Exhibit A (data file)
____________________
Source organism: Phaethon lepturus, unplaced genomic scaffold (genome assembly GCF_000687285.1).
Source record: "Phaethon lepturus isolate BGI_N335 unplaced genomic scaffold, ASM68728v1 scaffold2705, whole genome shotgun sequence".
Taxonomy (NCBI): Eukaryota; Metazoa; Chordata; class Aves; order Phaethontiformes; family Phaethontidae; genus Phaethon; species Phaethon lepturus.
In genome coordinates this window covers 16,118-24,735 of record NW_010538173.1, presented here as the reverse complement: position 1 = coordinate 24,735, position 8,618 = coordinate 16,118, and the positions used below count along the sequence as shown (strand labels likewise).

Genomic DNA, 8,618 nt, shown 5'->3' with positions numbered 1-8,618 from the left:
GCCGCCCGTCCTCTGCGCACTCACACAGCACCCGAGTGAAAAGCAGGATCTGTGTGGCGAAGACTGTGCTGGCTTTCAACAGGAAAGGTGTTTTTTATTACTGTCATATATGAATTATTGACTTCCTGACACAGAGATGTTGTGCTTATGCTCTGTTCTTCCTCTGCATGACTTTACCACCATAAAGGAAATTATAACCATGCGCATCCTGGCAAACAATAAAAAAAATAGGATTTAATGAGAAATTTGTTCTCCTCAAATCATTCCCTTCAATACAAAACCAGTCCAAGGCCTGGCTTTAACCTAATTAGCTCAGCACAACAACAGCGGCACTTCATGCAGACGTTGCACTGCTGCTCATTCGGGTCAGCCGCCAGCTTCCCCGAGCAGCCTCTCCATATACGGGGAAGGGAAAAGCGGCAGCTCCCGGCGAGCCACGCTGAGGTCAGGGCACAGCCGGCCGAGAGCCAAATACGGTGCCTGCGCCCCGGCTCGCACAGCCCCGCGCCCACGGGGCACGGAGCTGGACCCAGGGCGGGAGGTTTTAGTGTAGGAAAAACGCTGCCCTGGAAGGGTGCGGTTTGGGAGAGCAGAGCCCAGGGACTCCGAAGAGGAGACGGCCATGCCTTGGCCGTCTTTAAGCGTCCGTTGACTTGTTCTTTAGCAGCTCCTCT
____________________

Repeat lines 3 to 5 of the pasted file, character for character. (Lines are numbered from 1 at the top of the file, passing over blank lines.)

Taxonomy (NCBI): Eukaryota; Metazoa; Chordata; class Aves; order Phaethontiformes; family Phaethontidae; genus Phaethon; species Phaethon lepturus.
In genome coordinates this window covers 16,118-24,735 of record NW_010538173.1, presented here as the reverse complement: position 1 = coordinate 24,735, position 8,618 = coordinate 16,118, and the positions used below count along the sequence as shown (strand labels likewise).

Genomic DNA, 8,618 nt, shown 5'->3' with positions numbered 1-8,618 from the left: